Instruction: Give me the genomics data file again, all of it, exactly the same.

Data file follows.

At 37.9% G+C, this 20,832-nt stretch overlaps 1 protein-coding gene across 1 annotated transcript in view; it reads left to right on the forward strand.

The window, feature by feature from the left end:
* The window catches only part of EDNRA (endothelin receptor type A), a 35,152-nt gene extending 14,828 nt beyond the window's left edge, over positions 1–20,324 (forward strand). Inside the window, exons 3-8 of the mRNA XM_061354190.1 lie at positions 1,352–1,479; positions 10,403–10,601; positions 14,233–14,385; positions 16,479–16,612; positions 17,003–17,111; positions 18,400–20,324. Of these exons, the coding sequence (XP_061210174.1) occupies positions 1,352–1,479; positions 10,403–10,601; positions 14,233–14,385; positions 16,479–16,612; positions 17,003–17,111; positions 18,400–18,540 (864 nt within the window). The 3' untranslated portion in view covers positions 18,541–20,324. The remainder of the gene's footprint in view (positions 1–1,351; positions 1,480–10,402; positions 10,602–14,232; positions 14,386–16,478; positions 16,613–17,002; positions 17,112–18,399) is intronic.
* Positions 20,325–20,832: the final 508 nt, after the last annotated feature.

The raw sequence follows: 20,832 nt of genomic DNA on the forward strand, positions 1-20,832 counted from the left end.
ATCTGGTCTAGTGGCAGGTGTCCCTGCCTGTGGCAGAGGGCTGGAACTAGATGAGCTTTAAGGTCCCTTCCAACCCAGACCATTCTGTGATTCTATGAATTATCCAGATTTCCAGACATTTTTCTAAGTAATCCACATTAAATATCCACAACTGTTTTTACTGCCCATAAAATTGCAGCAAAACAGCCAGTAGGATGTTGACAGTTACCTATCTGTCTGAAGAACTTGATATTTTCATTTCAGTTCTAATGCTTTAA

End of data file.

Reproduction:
At 37.9% G+C, this 20,832-nt stretch overlaps 1 protein-coding gene across 1 annotated transcript in view; it reads left to right on the forward strand.

The window, feature by feature from the left end:
* The window catches only part of EDNRA (endothelin receptor type A), a 35,152-nt gene extending 14,828 nt beyond the window's left edge, over positions 1–20,324 (forward strand). Inside the window, exons 3-8 of the mRNA XM_061354190.1 lie at positions 1,352–1,479; positions 10,403–10,601; positions 14,233–14,385; positions 16,479–16,612; positions 17,003–17,111; positions 18,400–20,324. Of these exons, the coding sequence (XP_061210174.1) occupies positions 1,352–1,479; positions 10,403–10,601; positions 14,233–14,385; positions 16,479–16,612; positions 17,003–17,111; positions 18,400–18,540 (864 nt within the window). The 3' untranslated portion in view covers positions 18,541–20,324. The remainder of the gene's footprint in view (positions 1–1,351; positions 1,480–10,402; positions 10,602–14,232; positions 14,386–16,478; positions 16,613–17,002; positions 17,112–18,399) is intronic.
* Positions 20,325–20,832: the final 508 nt, after the last annotated feature.

The raw sequence follows: 20,832 nt of genomic DNA on the forward strand, positions 1-20,832 counted from the left end.
ATCTGGTCTAGTGGCAGGTGTCCCTGCCTGTGGCAGAGGGCTGGAACTAGATGAGCTTTAAGGTCCCTTCCAACCCAGACCATTCTGTGATTCTATGAATTATCCAGATTTCCAGACATTTTTCTAAGTAATCCACATTAAATATCCACAACTGTTTTTACTGCCCATAAAATTGCAGCAAAACAGCCAGTAGGATGTTGACAGTTACCTATCTGTCTGAAGAACTTGATATTTTCATTTCAGTTCTAATGCTTTAA